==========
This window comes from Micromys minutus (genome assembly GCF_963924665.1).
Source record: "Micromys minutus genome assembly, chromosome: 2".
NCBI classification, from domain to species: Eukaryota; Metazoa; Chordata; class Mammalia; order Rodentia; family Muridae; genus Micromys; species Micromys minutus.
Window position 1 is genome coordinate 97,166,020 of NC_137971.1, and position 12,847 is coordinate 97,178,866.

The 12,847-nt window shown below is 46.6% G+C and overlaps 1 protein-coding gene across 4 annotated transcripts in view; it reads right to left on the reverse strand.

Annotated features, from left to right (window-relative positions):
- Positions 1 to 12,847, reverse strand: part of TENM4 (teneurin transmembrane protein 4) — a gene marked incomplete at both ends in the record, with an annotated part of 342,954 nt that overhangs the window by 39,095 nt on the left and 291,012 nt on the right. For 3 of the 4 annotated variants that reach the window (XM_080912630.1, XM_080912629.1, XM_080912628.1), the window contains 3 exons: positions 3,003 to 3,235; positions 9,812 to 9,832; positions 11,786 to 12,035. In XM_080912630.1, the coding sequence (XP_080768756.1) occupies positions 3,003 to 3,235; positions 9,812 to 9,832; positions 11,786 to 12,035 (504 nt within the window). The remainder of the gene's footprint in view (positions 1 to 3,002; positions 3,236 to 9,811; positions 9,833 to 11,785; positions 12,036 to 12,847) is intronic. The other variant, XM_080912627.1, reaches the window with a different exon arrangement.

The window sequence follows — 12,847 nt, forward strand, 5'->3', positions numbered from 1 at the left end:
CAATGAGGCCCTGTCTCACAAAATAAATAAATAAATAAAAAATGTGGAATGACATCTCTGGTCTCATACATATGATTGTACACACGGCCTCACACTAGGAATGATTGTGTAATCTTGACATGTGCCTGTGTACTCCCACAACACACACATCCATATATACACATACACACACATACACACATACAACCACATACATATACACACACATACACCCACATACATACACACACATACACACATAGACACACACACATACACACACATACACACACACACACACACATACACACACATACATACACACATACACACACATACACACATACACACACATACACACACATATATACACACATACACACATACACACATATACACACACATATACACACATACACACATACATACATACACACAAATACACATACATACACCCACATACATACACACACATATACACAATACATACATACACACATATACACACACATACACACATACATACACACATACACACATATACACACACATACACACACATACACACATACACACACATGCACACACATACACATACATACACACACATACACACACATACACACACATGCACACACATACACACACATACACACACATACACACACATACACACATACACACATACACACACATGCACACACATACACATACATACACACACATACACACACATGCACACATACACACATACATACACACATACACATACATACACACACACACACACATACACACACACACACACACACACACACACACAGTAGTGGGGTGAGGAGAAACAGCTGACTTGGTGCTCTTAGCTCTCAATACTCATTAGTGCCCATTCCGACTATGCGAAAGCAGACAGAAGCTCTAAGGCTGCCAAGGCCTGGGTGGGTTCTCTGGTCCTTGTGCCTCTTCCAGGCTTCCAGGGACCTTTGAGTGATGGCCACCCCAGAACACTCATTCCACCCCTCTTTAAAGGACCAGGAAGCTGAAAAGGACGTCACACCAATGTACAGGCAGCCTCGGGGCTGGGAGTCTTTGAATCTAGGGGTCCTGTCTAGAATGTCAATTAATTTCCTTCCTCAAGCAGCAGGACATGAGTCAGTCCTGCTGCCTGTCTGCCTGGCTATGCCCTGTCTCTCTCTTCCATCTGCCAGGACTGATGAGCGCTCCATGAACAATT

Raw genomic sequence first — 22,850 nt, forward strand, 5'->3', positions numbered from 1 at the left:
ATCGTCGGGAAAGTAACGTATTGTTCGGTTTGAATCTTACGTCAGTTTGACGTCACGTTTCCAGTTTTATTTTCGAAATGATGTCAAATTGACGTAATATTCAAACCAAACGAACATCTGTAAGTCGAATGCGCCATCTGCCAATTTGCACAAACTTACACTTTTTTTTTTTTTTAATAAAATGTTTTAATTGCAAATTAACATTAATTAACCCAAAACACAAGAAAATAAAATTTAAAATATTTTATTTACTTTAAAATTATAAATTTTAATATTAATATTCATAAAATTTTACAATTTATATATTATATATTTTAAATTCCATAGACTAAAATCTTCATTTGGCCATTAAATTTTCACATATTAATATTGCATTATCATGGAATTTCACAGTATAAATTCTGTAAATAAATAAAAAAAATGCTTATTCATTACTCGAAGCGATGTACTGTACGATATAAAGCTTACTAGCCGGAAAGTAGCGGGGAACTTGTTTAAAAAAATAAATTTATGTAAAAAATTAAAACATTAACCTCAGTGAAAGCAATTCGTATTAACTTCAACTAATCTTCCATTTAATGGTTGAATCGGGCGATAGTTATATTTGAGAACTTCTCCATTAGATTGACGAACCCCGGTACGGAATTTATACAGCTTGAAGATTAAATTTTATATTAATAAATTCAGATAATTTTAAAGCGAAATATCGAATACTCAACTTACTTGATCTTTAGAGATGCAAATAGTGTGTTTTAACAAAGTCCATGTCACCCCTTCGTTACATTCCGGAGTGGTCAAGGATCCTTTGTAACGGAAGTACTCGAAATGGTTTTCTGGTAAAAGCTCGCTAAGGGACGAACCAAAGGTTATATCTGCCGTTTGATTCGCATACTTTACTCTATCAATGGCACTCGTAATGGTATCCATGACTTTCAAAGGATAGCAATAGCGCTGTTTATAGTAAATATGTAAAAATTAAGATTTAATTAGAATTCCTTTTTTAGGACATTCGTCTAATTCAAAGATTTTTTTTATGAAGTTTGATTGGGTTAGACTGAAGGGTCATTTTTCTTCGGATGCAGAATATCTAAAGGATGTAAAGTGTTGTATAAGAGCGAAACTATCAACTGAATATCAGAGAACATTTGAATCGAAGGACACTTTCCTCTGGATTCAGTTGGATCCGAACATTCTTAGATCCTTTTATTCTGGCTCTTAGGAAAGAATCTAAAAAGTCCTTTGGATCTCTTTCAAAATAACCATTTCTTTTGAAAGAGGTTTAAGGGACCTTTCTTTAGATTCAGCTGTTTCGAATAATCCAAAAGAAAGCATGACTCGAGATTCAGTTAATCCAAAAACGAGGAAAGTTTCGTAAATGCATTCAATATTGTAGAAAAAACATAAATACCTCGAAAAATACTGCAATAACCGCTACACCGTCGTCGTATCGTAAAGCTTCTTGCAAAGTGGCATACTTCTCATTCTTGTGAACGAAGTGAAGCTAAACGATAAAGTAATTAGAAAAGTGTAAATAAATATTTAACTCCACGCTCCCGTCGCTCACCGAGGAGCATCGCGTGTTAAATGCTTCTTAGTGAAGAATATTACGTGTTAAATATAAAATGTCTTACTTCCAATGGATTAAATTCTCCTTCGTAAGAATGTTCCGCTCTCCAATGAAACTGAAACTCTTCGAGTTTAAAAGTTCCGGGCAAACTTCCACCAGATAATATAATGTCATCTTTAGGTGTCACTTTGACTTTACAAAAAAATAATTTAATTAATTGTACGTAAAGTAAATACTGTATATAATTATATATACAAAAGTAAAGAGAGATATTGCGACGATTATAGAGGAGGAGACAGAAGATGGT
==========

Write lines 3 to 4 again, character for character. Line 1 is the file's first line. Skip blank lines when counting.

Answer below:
NCBI classification, from domain to species: Eukaryota; Metazoa; Chordata; class Mammalia; order Rodentia; family Muridae; genus Micromys; species Micromys minutus.
Window position 1 is genome coordinate 97,166,020 of NC_137971.1, and position 12,847 is coordinate 97,178,866.